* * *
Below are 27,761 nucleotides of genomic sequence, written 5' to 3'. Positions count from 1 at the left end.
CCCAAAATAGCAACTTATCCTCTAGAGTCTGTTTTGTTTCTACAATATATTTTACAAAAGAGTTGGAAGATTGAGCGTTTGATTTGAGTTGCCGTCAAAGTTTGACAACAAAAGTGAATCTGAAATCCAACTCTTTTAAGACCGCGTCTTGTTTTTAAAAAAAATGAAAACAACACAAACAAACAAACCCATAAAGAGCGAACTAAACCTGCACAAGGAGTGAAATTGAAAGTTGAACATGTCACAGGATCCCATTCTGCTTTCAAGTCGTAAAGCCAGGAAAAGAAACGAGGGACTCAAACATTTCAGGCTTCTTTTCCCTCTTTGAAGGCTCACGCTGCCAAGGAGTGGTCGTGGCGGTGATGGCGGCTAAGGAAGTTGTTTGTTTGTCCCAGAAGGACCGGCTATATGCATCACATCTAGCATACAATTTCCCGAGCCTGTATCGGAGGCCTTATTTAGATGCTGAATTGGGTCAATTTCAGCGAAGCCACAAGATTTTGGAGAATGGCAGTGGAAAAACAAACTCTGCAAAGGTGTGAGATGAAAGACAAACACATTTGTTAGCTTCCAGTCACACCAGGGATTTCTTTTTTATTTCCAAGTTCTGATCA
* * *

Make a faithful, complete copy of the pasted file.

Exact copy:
Below are 27,761 nucleotides of genomic sequence, written 5' to 3'. Positions count from 1 at the left end.
CCCAAAATAGCAACTTATCCTCTAGAGTCTGTTTTGTTTCTACAATATATTTTACAAAAGAGTTGGAAGATTGAGCGTTTGATTTGAGTTGCCGTCAAAGTTTGACAACAAAAGTGAATCTGAAATCCAACTCTTTTAAGACCGCGTCTTGTTTTTAAAAAAAATGAAAACAACACAAACAAACAAACCCATAAAGAGCGAACTAAACCTGCACAAGGAGTGAAATTGAAAGTTGAACATGTCACAGGATCCCATTCTGCTTTCAAGTCGTAAAGCCAGGAAAAGAAACGAGGGACTCAAACATTTCAGGCTTCTTTTCCCTCTTTGAAGGCTCACGCTGCCAAGGAGTGGTCGTGGCGGTGATGGCGGCTAAGGAAGTTGTTTGTTTGTCCCAGAAGGACCGGCTATATGCATCACATCTAGCATACAATTTCCCGAGCCTGTATCGGAGGCCTTATTTAGATGCTGAATTGGGTCAATTTCAGCGAAGCCACAAGATTTTGGAGAATGGCAGTGGAAAAACAAACTCTGCAAAGGTGTGAGATGAAAGACAAACACATTTGTTAGCTTCCAGTCACACCAGGGATTTCTTTTTTATTTCCAAGTTCTGATCA